If a single moment best illustrates the current divide between Americana music and mainstream country music, it was Sturgill Simpson busking in the street outside the CMA Awards in Nashville. While Simpson played his guitar and sang in a sort of renegade-outsider protest, Garth Brooks was onstage lip-syncindg his way to Entertainer of the Year. Americana music is, of course, a sprawling range of roots genres that incorporates traditional aspects of country, blues, soul, bluegrass, etc., but often represents an amalgamation or reconstitution of those styles. But one common aspect of the music that Simpson appeared to be championing during his bit of street theater is the independence, artistic purity, and authenticity at the heart of Americana music. Clearly, that spirit is alive and well in the hundreds of releases each year that could be filed under Americana's vast umbrella.

Keep reading... Show less

From genre-busting electronic music to new highs in the ever-evolving R&B scene, from hip-hop and Americana to rock and pop, 2017's music scenes bestowed an embarrassment of riches upon us.

60. White Hills - Stop Mute Defeat (Thrill Jockey)

White Hills epic '80s callback Stop Mute Defeat is a determined march against encroaching imperial darkness; their eyes boring into the shadows for danger but they're aware that blinding lights can kill and distort truth. From "Overlord's" dark stomp casting nets for totalitarian warnings to "Attack Mode", which roars in with the tribal certainty that we can survive the madness if we keep our wits, the record is a true and timely win for Dave W. and Ego Sensation. Martin Bisi and the poster band's mysterious but relevant cool make a great team and deliver one of their least psych yet most mind destroying records to date. Much like the first time you heard Joy Division or early Pigface, for example, you'll experience being startled at first before becoming addicted to the band's unique microcosm of dystopia that is simultaneously corrupting and seducing your ears. - Morgan Y. Evans

Keep reading... Show less

This week on our games podcast, Nick and Eric talk about the joy and frustration of killing Nazis in Wolfenstein: The New Order.

This week, Nick and Eric talk about the joy and frustration of killing Nazis in Wolfenstein: The New Order.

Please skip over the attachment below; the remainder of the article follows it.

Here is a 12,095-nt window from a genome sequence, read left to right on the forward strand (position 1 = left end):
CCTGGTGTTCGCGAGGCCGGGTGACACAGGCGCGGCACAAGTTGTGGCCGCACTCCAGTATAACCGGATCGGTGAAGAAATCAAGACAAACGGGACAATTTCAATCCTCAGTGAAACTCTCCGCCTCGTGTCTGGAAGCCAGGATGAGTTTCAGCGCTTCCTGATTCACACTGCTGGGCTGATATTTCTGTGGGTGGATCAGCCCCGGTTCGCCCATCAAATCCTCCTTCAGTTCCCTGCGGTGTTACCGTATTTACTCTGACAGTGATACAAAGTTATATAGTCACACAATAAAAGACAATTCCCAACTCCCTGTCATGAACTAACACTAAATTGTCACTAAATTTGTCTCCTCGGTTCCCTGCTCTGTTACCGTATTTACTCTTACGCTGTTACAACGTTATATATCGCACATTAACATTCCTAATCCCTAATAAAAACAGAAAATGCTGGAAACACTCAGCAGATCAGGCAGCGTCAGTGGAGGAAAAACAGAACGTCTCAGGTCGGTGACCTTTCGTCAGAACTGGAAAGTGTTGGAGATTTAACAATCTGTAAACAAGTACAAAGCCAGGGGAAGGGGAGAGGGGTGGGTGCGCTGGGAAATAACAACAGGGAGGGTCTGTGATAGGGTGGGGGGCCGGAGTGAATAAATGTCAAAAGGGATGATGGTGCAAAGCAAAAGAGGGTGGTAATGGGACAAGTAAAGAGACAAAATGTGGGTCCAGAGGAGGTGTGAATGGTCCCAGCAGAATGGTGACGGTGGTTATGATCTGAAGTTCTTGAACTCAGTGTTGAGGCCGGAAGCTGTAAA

Keep reading... Show less

Which is the draw, the art or the artist? Critic Rachel Corbett examines the intertwined lives of two artists of two different generations and nationalities who worked in two starkly different media.

Artist biographies written for a popular audience necessarily involve compromise. On the one hand, we are only interested in the lives of artists because we are intrigued, engaged, and moved by their work. The confrontation with a work of art is an uncanny experience. We are drawn to, enraptured and entranced by, absorbed in the contemplation of an object. Even the performative arts (music, theater, dance) have an objective quality to them. In watching a play, we are not simply watching people do things; we are attending to the play as a thing that is more than the collection of actions performed. The play seems to have an existence beyond the human endeavor that instantiates it. It is simultaneously more and less than human: more because it's superordinate to human action and less because it's a mere object, lacking the evident subjectivity we prize in the human being.

Keep reading... Show less

Gabin's Maigret lets everyone else emote, sometimes hysterically, until he vents his own anger in the final revelations.

France's most celebrated home-grown detective character is Georges Simenon's Inspector Jules Maigret, an aging Paris homicide detective who, phlegmatically and unflappably, tracks down murderers to their lairs at the center of the human heart. He's invariably icon-ified as a shadowy figure smoking an eternal pipe, less fancy than Sherlock Holmes' curvy calabash but getting the job done in its laconic, unpretentious, middle-class manner.

Keep reading... Show less
Pop Ten
Mixed Media
PM Picks

© 1999-2017 All rights reserved.
Popmatters is wholly independently owned and operated.